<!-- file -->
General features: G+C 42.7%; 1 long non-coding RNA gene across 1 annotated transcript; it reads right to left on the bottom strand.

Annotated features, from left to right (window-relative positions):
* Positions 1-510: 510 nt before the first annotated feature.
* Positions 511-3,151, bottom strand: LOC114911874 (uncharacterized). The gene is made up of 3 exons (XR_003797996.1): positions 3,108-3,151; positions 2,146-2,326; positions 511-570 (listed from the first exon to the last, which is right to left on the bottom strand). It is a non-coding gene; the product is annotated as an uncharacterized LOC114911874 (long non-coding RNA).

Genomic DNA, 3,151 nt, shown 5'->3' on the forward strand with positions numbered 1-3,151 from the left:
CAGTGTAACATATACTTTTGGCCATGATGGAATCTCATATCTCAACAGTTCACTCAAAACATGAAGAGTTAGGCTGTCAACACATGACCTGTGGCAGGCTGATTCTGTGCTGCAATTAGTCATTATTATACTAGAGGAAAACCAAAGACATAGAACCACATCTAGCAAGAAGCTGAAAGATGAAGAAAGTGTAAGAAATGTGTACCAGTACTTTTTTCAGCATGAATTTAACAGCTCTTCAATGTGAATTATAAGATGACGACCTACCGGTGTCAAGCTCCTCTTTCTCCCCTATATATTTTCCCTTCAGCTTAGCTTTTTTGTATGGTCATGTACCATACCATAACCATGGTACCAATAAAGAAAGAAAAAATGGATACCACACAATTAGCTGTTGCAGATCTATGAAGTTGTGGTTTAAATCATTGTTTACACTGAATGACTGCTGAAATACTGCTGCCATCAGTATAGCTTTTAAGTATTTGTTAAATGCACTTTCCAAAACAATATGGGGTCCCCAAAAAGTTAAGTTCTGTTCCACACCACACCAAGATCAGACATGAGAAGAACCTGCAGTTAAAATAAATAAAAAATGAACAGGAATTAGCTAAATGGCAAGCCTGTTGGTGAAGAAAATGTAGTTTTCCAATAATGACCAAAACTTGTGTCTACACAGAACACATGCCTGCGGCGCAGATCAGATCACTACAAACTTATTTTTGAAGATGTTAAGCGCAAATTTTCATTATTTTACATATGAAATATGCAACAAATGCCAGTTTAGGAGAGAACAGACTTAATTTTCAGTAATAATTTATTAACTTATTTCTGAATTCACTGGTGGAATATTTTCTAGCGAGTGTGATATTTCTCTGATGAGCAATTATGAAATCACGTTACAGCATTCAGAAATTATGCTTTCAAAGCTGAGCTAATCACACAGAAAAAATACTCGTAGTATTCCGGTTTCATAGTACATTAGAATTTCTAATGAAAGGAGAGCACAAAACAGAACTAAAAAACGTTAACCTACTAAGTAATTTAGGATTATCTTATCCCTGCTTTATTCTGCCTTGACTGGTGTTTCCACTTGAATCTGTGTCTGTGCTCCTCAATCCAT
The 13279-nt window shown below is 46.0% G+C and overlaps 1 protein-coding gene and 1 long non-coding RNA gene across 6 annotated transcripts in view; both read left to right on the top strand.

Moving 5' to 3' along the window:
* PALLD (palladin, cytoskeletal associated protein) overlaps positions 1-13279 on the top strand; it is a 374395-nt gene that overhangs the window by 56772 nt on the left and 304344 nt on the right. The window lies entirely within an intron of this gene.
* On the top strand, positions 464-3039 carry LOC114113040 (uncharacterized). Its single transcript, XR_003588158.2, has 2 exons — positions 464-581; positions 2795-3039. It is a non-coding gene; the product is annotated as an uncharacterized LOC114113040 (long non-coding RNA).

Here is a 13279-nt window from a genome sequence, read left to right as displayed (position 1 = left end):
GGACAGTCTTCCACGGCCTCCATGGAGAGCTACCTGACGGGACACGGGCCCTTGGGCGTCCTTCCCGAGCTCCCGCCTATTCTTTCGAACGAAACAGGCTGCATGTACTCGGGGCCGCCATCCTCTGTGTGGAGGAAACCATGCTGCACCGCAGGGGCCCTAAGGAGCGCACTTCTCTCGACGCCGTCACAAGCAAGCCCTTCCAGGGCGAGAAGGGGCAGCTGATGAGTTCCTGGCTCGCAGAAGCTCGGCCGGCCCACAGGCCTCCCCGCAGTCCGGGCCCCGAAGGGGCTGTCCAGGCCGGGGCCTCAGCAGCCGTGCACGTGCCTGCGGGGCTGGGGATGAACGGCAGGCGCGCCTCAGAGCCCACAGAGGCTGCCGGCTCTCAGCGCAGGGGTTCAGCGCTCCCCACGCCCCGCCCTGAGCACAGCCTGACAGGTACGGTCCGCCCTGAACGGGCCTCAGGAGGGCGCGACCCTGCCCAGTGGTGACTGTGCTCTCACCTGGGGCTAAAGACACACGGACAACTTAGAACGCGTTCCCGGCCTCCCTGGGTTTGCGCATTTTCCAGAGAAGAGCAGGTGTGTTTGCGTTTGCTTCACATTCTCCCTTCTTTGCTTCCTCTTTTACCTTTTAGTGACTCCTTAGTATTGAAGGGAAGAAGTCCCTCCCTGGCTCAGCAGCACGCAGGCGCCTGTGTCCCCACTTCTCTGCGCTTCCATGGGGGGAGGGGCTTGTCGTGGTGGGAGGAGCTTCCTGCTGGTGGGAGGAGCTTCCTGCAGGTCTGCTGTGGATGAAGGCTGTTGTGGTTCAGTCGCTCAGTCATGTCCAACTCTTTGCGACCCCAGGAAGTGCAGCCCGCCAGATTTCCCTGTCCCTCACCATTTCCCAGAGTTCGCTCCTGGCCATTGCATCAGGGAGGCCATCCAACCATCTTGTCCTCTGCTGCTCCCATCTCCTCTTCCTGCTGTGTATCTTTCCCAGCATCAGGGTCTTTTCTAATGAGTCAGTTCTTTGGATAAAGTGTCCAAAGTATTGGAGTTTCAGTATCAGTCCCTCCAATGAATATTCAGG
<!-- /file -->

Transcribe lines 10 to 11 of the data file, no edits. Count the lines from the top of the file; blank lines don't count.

* On the top strand, positions 464-3039 carry LOC114113040 (uncharacterized). Its single transcript, XR_003588158.2, has 2 exons — positions 464-581; positions 2795-3039. It is a non-coding gene; the product is annotated as an uncharacterized LOC114113040 (long non-coding RNA).

Here is a 13279-nt window from a genome sequence, read left to right as displayed (position 1 = left end):